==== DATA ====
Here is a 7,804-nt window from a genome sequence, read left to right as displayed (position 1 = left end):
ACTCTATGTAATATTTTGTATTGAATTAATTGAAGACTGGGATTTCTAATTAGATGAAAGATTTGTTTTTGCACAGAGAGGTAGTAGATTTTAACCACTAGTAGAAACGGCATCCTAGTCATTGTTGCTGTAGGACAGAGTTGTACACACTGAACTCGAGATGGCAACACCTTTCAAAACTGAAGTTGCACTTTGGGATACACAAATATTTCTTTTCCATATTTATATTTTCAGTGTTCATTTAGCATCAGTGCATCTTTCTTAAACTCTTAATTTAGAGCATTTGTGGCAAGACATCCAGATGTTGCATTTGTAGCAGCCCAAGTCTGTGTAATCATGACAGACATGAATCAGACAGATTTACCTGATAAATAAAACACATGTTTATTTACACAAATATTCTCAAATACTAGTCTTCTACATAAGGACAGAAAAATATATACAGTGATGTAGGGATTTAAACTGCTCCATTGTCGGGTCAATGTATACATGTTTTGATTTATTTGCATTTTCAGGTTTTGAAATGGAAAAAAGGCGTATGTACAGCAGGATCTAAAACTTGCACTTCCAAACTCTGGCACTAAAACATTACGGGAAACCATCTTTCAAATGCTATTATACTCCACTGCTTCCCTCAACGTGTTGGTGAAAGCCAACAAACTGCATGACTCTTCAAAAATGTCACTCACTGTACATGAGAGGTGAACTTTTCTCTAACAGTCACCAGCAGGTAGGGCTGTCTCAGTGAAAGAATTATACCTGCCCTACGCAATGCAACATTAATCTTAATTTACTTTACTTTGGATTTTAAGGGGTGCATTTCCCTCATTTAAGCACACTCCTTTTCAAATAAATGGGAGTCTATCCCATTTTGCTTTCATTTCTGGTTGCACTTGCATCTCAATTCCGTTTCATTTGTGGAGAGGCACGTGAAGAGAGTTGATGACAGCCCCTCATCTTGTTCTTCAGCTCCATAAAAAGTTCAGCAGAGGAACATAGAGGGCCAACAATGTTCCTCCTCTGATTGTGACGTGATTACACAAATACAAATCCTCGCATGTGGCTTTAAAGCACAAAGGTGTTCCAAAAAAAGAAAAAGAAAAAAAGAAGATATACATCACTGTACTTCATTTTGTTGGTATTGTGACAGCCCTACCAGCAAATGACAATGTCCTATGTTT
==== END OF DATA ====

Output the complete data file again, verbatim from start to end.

Here is a 7,804-nt window from a genome sequence, read left to right as displayed (position 1 = left end):
ACTCTATGTAATATTTTGTATTGAATTAATTGAAGACTGGGATTTCTAATTAGATGAAAGATTTGTTTTTGCACAGAGAGGTAGTAGATTTTAACCACTAGTAGAAACGGCATCCTAGTCATTGTTGCTGTAGGACAGAGTTGTACACACTGAACTCGAGATGGCAACACCTTTCAAAACTGAAGTTGCACTTTGGGATACACAAATATTTCTTTTCCATATTTATATTTTCAGTGTTCATTTAGCATCAGTGCATCTTTCTTAAACTCTTAATTTAGAGCATTTGTGGCAAGACATCCAGATGTTGCATTTGTAGCAGCCCAAGTCTGTGTAATCATGACAGACATGAATCAGACAGATTTACCTGATAAATAAAACACATGTTTATTTACACAAATATTCTCAAATACTAGTCTTCTACATAAGGACAGAAAAATATATACAGTGATGTAGGGATTTAAACTGCTCCATTGTCGGGTCAATGTATACATGTTTTGATTTATTTGCATTTTCAGGTTTTGAAATGGAAAAAAGGCGTATGTACAGCAGGATCTAAAACTTGCACTTCCAAACTCTGGCACTAAAACATTACGGGAAACCATCTTTCAAATGCTATTATACTCCACTGCTTCCCTCAACGTGTTGGTGAAAGCCAACAAACTGCATGACTCTTCAAAAATGTCACTCACTGTACATGAGAGGTGAACTTTTCTCTAACAGTCACCAGCAGGTAGGGCTGTCTCAGTGAAAGAATTATACCTGCCCTACGCAATGCAACATTAATCTTAATTTACTTTACTTTGGATTTTAAGGGGTGCATTTCCCTCATTTAAGCACACTCCTTTTCAAATAAATGGGAGTCTATCCCATTTTGCTTTCATTTCTGGTTGCACTTGCATCTCAATTCCGTTTCATTTGTGGAGAGGCACGTGAAGAGAGTTGATGACAGCCCCTCATCTTGTTCTTCAGCTCCATAAAAAGTTCAGCAGAGGAACATAGAGGGCCAACAATGTTCCTCCTCTGATTGTGACGTGATTACACAAATACAAATCCTCGCATGTGGCTTTAAAGCACAAAGGTGTTCCAAAAAAAGAAAAAGAAAAAAAGAAGATATACATCACTGTACTTCATTTTGTTGGTATTGTGACAGCCCTACCAGCAAATGACAATGTCCTATGTTT